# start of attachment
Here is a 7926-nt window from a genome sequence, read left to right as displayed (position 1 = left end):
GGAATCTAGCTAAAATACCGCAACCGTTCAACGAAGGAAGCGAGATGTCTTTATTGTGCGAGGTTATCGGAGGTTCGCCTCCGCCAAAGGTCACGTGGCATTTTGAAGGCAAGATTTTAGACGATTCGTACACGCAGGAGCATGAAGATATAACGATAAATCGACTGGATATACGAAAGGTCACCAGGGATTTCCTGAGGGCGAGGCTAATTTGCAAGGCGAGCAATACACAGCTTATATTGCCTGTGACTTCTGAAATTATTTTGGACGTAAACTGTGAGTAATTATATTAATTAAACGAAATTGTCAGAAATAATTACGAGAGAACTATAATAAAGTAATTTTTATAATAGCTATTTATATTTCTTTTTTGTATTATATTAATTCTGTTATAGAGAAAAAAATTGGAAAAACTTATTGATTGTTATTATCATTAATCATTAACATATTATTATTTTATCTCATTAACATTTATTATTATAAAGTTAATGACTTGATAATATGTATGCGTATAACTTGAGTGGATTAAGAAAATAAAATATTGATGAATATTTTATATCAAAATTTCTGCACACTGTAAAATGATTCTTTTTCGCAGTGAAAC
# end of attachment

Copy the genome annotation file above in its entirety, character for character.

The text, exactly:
Here is a 7926-nt window from a genome sequence, read left to right as displayed (position 1 = left end):
GGAATCTAGCTAAAATACCGCAACCGTTCAACGAAGGAAGCGAGATGTCTTTATTGTGCGAGGTTATCGGAGGTTCGCCTCCGCCAAAGGTCACGTGGCATTTTGAAGGCAAGATTTTAGACGATTCGTACACGCAGGAGCATGAAGATATAACGATAAATCGACTGGATATACGAAAGGTCACCAGGGATTTCCTGAGGGCGAGGCTAATTTGCAAGGCGAGCAATACACAGCTTATATTGCCTGTGACTTCTGAAATTATTTTGGACGTAAACTGTGAGTAATTATATTAATTAAACGAAATTGTCAGAAATAATTACGAGAGAACTATAATAAAGTAATTTTTATAATAGCTATTTATATTTCTTTTTTGTATTATATTAATTCTGTTATAGAGAAAAAAATTGGAAAAACTTATTGATTGTTATTATCATTAATCATTAACATATTATTATTTTATCTCATTAACATTTATTATTATAAAGTTAATGACTTGATAATATGTATGCGTATAACTTGAGTGGATTAAGAAAATAAAATATTGATGAATATTTTATATCAAAATTTCTGCACACTGTAAAATGATTCTTTTTCGCAGTGAAAC